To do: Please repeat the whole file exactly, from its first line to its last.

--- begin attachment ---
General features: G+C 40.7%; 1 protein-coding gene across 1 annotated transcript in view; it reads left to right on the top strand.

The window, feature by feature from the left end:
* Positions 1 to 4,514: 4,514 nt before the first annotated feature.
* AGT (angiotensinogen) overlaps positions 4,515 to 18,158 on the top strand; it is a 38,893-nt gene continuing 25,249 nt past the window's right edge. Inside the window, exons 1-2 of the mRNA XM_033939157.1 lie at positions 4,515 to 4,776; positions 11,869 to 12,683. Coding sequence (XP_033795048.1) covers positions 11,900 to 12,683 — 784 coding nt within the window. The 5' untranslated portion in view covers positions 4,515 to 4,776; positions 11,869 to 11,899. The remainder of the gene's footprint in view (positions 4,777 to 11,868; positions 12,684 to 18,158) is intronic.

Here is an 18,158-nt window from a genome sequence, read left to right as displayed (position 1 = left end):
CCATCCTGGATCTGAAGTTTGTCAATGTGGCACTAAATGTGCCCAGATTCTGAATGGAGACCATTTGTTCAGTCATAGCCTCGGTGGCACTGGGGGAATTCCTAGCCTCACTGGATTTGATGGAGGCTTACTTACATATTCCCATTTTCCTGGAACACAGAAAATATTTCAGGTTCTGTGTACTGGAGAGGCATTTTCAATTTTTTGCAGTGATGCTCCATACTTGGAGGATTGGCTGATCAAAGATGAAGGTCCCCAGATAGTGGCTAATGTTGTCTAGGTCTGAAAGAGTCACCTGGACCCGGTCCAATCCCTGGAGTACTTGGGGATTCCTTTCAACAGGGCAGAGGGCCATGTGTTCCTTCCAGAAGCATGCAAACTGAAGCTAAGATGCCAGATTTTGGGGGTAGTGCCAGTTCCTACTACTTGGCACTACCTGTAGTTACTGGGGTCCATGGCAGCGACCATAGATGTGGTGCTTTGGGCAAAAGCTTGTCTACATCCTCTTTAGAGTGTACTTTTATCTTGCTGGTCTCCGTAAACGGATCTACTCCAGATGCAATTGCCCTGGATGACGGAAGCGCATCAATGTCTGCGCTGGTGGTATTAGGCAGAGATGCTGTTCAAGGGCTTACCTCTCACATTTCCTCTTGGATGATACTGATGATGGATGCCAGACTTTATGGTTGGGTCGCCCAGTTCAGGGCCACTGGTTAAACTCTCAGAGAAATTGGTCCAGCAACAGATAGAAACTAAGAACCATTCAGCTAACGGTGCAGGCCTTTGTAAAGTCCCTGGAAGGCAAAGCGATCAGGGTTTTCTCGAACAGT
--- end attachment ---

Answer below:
General features: G+C 40.7%; 1 protein-coding gene across 1 annotated transcript in view; it reads left to right on the top strand.

The window, feature by feature from the left end:
* Positions 1 to 4,514: 4,514 nt before the first annotated feature.
* AGT (angiotensinogen) overlaps positions 4,515 to 18,158 on the top strand; it is a 38,893-nt gene continuing 25,249 nt past the window's right edge. Inside the window, exons 1-2 of the mRNA XM_033939157.1 lie at positions 4,515 to 4,776; positions 11,869 to 12,683. Coding sequence (XP_033795048.1) covers positions 11,900 to 12,683 — 784 coding nt within the window. The 5' untranslated portion in view covers positions 4,515 to 4,776; positions 11,869 to 11,899. The remainder of the gene's footprint in view (positions 4,777 to 11,868; positions 12,684 to 18,158) is intronic.

Here is an 18,158-nt window from a genome sequence, read left to right as displayed (position 1 = left end):
CCATCCTGGATCTGAAGTTTGTCAATGTGGCACTAAATGTGCCCAGATTCTGAATGGAGACCATTTGTTCAGTCATAGCCTCGGTGGCACTGGGGGAATTCCTAGCCTCACTGGATTTGATGGAGGCTTACTTACATATTCCCATTTTCCTGGAACACAGAAAATATTTCAGGTTCTGTGTACTGGAGAGGCATTTTCAATTTTTTGCAGTGATGCTCCATACTTGGAGGATTGGCTGATCAAAGATGAAGGTCCCCAGATAGTGGCTAATGTTGTCTAGGTCTGAAAGAGTCACCTGGACCCGGTCCAATCCCTGGAGTACTTGGGGATTCCTTTCAACAGGGCAGAGGGCCATGTGTTCCTTCCAGAAGCATGCAAACTGAAGCTAAGATGCCAGATTTTGGGGGTAGTGCCAGTTCCTACTACTTGGCACTACCTGTAGTTACTGGGGTCCATGGCAGCGACCATAGATGTGGTGCTTTGGGCAAAAGCTTGTCTACATCCTCTTTAGAGTGTACTTTTATCTTGCTGGTCTCCGTAAACGGATCTACTCCAGATGCAATTGCCCTGGATGACGGAAGCGCATCAATGTCTGCGCTGGTGGTATTAGGCAGAGATGCTGTTCAAGGGCTTACCTCTCACATTTCCTCTTGGATGATACTGATGATGGATGCCAGACTTTATGGTTGGGTCGCCCAGTTCAGGGCCACTGGTTAAACTCTCAGAGAAATTGGTCCAGCAACAGATAGAAACTAAGAACCATTCAGCTAACGGTGCAGGCCTTTGTAAAGTCCCTGGAAGGCAAAGCGATCAGGGTTTTCTCGAACAGT